The fulcrum of effective crisis management is preparation, which translates to a well-established crisis communication strategy.
Having a detailed crisis communication strategy well before you need it can save a lot of headaches and embarrassment when there is looming pressure. In addition, moving swiftly can often minimize damage, prevent a potential problem and improve a company’s reputation or reduce losses during an emergency.
Why Develop a Crisis Plan Before You Actually Need It?
1. Because you need time to consider all angles.
Every problem requires different solutions, and you need to be able to calmly examine all courses of action. When the threat is imminent, people make impulsive choices that can cause more damage than the original problem, so you need to make a plan ahead of time to eliminate the emotional, “knee-jerk” responses. This allows you to take confident steps toward resolution.
You should have a prepared Q&A list with the most crucial questions about the company as well as a list of potential crisis situations that may arise with details about how to handle each.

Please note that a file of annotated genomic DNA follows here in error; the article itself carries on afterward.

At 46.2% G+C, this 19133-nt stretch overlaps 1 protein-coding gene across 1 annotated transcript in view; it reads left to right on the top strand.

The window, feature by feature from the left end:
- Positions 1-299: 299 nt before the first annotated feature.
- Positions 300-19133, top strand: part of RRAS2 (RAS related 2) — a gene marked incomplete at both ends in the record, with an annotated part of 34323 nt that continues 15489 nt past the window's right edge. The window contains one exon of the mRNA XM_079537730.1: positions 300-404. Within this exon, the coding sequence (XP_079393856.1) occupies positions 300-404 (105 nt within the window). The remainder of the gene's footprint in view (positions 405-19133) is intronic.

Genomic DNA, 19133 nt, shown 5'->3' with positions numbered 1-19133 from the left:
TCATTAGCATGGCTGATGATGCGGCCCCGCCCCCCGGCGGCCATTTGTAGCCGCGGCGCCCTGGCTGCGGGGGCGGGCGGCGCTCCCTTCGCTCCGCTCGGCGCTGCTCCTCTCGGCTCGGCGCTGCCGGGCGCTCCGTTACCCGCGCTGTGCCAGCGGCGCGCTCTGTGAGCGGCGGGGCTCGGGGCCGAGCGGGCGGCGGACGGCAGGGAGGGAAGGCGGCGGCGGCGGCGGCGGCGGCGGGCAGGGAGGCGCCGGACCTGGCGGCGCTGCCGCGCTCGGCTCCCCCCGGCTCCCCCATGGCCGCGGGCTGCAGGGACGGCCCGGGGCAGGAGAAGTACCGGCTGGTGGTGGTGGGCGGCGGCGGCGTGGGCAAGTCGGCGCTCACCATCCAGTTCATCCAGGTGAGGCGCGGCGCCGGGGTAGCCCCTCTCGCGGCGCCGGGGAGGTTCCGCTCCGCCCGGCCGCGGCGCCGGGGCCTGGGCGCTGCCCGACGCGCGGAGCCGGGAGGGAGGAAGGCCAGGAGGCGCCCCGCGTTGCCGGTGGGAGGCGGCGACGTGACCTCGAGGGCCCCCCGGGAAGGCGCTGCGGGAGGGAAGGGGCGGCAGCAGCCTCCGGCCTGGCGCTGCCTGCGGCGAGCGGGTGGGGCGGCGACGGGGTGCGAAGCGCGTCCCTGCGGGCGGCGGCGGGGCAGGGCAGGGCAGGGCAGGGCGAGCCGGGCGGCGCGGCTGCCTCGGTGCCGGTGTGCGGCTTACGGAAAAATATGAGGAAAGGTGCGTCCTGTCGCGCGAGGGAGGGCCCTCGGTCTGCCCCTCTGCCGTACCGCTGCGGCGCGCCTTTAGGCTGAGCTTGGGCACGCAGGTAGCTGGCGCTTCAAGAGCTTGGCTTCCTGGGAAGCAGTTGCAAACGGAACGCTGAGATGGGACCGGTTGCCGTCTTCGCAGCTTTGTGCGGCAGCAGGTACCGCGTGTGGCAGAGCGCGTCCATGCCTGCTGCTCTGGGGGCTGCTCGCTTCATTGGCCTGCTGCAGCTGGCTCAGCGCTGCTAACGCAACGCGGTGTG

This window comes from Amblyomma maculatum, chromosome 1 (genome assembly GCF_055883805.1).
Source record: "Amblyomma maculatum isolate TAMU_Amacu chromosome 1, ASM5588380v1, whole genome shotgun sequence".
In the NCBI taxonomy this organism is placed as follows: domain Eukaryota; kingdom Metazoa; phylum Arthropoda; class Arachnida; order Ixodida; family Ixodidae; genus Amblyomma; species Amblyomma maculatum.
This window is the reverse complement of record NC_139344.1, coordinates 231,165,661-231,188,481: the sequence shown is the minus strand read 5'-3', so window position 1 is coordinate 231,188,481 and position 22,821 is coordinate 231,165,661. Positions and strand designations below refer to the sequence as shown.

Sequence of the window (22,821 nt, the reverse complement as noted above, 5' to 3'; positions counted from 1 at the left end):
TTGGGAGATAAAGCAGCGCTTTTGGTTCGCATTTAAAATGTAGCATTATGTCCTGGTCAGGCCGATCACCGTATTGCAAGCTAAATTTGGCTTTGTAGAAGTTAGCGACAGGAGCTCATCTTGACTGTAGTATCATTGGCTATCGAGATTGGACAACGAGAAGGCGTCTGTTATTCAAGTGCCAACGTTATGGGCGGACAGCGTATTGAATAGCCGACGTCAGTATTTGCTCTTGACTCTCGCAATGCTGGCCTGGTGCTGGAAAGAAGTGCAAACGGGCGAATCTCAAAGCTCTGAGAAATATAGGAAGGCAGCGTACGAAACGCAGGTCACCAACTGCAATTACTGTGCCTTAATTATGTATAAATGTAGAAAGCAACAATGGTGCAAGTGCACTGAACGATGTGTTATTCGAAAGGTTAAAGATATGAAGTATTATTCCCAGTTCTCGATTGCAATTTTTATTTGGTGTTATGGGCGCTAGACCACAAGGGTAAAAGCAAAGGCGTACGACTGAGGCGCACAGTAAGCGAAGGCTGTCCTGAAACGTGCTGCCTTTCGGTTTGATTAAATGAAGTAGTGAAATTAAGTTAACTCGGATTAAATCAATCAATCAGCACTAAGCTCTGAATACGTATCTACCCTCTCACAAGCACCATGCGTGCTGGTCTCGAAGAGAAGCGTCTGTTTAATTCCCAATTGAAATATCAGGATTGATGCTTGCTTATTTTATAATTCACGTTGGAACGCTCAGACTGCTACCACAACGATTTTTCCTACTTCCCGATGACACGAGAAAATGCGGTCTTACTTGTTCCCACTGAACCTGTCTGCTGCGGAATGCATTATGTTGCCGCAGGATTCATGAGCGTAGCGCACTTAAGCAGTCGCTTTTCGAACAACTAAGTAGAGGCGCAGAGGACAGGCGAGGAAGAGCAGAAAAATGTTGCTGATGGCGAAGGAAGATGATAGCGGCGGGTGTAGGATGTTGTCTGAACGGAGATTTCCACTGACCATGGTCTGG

2. Because rumors spread like wildfire, leaving little time to react.
As soon as a crisis breaks, rumors and misinformation spread alarmingly fast and can quickly get out of control, as seen with the situation with CNN, California’s Office of Emergency Services (OES) and Elon Musk.
Musk donated 1,000 ventilators to California hospitals during peak coronavirus numbers, but the OES mistakenly claimed they were never received, and CNN ran with this rumor. Even after the rumors were refuted, no apologies were ever issued. Instead, the story was simply retracted and swept under the rug, but the reputation damage was substantial.